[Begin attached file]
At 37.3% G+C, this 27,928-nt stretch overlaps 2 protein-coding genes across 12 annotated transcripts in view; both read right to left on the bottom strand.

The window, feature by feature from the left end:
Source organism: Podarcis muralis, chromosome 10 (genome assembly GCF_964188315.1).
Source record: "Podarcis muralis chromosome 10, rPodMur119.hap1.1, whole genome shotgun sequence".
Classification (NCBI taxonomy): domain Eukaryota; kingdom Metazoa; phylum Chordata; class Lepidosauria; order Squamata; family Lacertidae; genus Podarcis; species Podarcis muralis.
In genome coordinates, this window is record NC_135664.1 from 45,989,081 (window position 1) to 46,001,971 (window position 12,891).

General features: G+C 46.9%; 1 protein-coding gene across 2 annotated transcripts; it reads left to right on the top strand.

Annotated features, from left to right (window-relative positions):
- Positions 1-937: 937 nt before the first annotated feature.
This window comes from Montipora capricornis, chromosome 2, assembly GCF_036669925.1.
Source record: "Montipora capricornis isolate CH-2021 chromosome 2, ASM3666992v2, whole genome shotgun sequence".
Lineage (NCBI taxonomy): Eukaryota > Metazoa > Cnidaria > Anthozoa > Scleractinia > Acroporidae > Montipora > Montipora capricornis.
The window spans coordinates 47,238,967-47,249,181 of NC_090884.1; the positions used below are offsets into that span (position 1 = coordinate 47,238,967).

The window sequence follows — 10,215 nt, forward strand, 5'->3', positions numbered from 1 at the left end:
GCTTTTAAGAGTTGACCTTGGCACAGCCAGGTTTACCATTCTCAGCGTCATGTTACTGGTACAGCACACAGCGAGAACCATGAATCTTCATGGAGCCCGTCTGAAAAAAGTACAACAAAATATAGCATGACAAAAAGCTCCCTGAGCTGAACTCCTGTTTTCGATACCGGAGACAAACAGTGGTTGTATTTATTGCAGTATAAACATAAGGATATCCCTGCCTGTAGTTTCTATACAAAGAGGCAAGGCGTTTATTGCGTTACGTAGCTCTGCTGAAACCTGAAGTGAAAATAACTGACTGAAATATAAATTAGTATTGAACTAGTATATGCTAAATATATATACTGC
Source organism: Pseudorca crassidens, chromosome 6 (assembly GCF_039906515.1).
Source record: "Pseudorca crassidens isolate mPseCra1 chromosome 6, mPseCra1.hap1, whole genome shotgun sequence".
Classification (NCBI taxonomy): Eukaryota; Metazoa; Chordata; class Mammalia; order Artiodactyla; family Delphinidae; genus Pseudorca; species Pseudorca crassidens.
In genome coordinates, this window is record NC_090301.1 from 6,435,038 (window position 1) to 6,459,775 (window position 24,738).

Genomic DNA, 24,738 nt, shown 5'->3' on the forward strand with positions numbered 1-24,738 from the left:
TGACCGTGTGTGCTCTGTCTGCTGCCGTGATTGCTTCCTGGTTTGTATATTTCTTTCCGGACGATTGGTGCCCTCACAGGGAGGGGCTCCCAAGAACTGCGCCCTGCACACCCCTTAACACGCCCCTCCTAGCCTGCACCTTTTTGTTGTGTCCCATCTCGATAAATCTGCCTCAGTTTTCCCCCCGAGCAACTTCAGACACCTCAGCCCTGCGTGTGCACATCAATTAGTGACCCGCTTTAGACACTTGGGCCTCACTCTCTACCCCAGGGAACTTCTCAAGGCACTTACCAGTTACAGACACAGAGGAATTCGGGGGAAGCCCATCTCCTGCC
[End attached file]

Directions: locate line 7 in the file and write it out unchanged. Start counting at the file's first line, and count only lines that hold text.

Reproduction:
General features: G+C 46.9%; 1 protein-coding gene across 2 annotated transcripts; it reads left to right on the top strand.